The worldwide contest was designed to engage undergraduate and graduate students in the newly emerging, interdisciplinary field of “social computing.” Participants were encouraged to imagine how society and technology will interact 10 to 20 years from now – far enough in the future to stretch our imagination of technology, yet near enough to be plausible.

Contest entries consisted of a description of the envisioned technology as well as an imaginative realization, embodiment, or illustration of the idea. The entries were judged on the basis of creativity, understanding of technology and society, explanatory clarity and organization of the description, and the quality of the imaginative realization, embodiment, or illustration. (See the original contest announcement.)

The Winners:

First Prize ($3,000): “SENSe” by Karen Tanenbaum and Joshua Tanenbaum, graduate students, School of Interactive Arts and Technology, Simon Fraser University

Excerpts: (more…)

MONK Project

“MONK” by Salman Bakht, Pehr Hovey, and Kris McAbee.

(Created 4/23/09)

About the Authors:
Salman Bakht is a new media artist and composer currently studying in the Media Arts and Technology Program at UC Santa Barbara. Salman’s work focuses on the reuse and transformation of recorded audio using algorithmic composition methods. He is interested in creating art which analyzes, represents, and integrates with the physical environment and the media landscape.

Pehr Hovey is an algorithmic artist and researcher interested in the intersection of arts and technology. He is studying the mapping between audio and visual domains and how visual stimuli can be tightly integrated with the aural environment. He recently graduated with degrees in Computer Science and Computer Engineering from Washington University in Saint Louis and is currently a Masters student in Media Arts & Technology at UC-Santa Barbara.

Kris McAbee [Under Construction]

Transliteracies Research Paper PDF Version PDF version of the research report.

MONK, which stands for “Metadata Offer New Knowledge,” is a single digital environment of literary texts that endeavors to make “modern forms of text analysis and text mining accessible to humanities scholars” {1}. The metadata associated with any given document in the MONK environment ranges from data about individual words, to data about discursive organization, to bibliographic data. MONK offers the ability to read back and forth between these different levels of data and, therefore, to read as closely or as distantly as one wants. The current collection of texts in the MONK prototype consists of about 1200 works, including approximately 500 texts of various genres published between 1533 and 1625, alongside about 700 works of English and American fiction from about 1550 to 1923. Fundamentally, MONK assumes that operating through “coarse but consistent encodings across many texts in a heterogeneous document environment” offers significant scholarly benefit. The single environment that will bundle these operations for this large collection of texts will be housed at http://monkproject.org. (more…)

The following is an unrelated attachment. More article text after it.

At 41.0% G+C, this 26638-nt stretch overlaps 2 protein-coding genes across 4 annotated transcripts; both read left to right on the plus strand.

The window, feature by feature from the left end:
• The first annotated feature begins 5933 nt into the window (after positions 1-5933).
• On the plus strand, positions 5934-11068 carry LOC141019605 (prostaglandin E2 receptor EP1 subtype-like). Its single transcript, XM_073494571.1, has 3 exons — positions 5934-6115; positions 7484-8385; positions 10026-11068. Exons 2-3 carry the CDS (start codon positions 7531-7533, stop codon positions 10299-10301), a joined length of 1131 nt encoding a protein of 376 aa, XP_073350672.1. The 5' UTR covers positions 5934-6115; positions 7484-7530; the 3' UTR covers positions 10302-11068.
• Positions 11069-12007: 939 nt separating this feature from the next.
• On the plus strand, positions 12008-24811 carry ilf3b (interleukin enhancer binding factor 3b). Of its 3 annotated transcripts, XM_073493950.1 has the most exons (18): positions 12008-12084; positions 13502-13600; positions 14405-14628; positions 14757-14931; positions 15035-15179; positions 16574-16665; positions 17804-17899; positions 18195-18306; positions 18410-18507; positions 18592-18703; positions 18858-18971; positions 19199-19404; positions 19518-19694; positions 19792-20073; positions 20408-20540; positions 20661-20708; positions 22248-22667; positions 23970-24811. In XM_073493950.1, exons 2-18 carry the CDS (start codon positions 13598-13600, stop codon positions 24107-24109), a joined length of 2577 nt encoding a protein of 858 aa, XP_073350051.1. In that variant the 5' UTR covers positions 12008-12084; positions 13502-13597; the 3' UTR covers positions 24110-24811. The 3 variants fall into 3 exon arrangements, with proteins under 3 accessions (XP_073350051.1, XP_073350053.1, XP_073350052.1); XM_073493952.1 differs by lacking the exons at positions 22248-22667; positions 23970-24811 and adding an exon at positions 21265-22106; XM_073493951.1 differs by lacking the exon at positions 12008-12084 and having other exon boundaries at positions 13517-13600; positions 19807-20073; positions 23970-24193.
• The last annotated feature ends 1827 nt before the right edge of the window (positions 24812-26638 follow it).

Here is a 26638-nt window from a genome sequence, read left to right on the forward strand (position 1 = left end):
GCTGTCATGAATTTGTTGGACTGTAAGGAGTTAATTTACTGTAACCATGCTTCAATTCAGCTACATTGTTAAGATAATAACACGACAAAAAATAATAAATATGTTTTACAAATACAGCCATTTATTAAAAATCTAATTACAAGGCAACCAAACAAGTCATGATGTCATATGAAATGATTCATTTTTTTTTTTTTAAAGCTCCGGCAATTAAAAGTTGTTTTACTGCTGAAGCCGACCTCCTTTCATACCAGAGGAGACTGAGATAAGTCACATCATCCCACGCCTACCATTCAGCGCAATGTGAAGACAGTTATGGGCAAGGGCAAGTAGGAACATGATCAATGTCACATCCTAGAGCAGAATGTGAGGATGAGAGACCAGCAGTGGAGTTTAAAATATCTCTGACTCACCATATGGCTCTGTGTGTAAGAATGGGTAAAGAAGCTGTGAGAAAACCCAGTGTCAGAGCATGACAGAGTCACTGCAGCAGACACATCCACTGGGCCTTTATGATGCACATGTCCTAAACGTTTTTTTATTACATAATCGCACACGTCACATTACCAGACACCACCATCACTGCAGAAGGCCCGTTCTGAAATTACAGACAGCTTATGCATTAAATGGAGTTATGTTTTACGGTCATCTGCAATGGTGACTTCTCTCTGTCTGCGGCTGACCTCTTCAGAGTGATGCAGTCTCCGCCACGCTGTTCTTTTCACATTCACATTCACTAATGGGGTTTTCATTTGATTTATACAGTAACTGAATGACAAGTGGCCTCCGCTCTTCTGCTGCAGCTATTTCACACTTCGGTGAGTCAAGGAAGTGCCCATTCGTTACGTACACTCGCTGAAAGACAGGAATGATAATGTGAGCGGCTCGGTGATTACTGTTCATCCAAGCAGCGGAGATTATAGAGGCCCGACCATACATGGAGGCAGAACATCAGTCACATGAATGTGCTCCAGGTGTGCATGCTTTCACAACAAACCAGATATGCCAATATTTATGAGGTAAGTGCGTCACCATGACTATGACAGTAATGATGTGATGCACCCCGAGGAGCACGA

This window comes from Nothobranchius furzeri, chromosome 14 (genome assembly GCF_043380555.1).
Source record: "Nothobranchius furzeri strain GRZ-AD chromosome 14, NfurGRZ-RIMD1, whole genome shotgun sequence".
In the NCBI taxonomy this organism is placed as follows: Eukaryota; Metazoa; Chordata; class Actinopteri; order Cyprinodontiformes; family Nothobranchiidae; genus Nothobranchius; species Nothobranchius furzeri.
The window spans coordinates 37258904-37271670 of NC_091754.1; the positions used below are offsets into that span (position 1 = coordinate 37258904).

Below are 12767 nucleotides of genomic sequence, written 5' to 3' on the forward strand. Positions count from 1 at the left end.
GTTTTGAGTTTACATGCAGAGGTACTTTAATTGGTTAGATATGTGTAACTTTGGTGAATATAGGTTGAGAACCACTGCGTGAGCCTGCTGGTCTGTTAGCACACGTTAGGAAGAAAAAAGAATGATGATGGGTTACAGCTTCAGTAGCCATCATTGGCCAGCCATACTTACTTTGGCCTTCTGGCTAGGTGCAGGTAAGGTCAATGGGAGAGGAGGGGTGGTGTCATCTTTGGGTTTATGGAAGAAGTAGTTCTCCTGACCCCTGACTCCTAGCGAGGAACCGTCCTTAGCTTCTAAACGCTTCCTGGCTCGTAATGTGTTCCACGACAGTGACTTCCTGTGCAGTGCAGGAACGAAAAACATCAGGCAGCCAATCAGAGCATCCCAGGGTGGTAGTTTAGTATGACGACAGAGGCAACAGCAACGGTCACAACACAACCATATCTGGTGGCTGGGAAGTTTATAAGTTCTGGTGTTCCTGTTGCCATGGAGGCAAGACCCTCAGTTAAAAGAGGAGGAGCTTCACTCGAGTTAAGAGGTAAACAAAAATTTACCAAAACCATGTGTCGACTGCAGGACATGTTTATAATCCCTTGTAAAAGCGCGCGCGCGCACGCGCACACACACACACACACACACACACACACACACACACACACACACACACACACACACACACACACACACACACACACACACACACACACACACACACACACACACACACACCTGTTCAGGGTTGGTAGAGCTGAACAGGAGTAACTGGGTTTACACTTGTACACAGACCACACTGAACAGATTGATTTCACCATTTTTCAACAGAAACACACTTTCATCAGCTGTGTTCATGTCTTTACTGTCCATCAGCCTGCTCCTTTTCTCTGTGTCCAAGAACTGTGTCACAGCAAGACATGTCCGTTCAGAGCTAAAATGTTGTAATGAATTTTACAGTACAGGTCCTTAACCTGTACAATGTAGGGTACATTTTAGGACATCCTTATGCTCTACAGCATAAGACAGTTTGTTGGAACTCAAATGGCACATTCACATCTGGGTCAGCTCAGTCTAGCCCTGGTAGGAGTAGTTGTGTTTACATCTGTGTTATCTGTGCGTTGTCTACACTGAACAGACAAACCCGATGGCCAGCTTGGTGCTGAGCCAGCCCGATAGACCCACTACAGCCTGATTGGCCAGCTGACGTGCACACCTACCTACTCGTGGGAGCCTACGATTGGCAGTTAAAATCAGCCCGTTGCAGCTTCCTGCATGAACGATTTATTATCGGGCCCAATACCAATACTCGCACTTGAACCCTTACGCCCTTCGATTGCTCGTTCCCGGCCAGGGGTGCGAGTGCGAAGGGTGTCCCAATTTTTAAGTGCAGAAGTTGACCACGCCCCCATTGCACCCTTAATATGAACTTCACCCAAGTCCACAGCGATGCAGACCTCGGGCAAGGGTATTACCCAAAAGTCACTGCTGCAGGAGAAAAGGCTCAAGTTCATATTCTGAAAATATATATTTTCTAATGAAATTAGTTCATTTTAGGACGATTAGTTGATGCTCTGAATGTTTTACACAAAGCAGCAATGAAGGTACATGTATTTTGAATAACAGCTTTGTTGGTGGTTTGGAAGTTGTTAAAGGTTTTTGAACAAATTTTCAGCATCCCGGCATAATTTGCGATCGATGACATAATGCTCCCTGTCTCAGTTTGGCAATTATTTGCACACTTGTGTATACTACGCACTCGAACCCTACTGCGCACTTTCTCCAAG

Open Journal Systems

“Open Journal Systems” by Salman Bakht, Pehr Hovey, and Aaron McLeran.

(version 1.0; created 4/17/09)

About the Authors:

Salman Bakht: [Under Construction]

Pehr Hovey is an algorithmic artist and researcher interested in the intersection of arts and technology. He is studying the mapping between audio and visual domains and how visual stimuli can be tightly integrated with the aural environment. He recently graduated with degrees in Computer Science and Computer Engineering from Washington University in Saint Louis and is currently a Masters student in Media Arts & Technology at UC-Santa Barbara.

Aaron McLeran: [Under Construction]

Transliteracies Research Paper PDF Version PDF version of the research report.

Open Journal Systems (OJS) is an online management and publishing system for peer-reviewed journals developed by the Public Knowledge Project, a partnership among the University of British Columbia, the Simon Fraser University Library, the School of Education at Stanford University, and the Canadian Centre for Studies in Publishing at Simon Fraser University. Open Journal Systems’s open source software is designed with the purpose of “making open access publishing a viable option for more journals, as open access can increase a journal’s readership as well as its contribution to the public good on a global scale”{1} and provides tools to aid with every stage of the publishing process. Additionally, OJS offers a set of reading tools which can optionally be added to the journal. As of January 2009, OJS was currently used by over 2000 journals {2}. (more…)



CommentPress was developed by the Institute for the Future of the Book as part of their ongoing experiments with “networked books”. First instituted in 2006 as part of McKenzie Wark’s GAM3R 7H3ORY 1.1 publication, the software was developed to work with WordPress and intended to reconfigure the nature of blog discussions. CommentPress allows respondents to post comments in the margin of the text, on a paragraph-by-paragraph or “whole page” basis. This breaks down the top-down hieararchy typical of blogs whereby a main post is positioned vertically above any commentary. Instead a reader may view the text and commentary at the same time.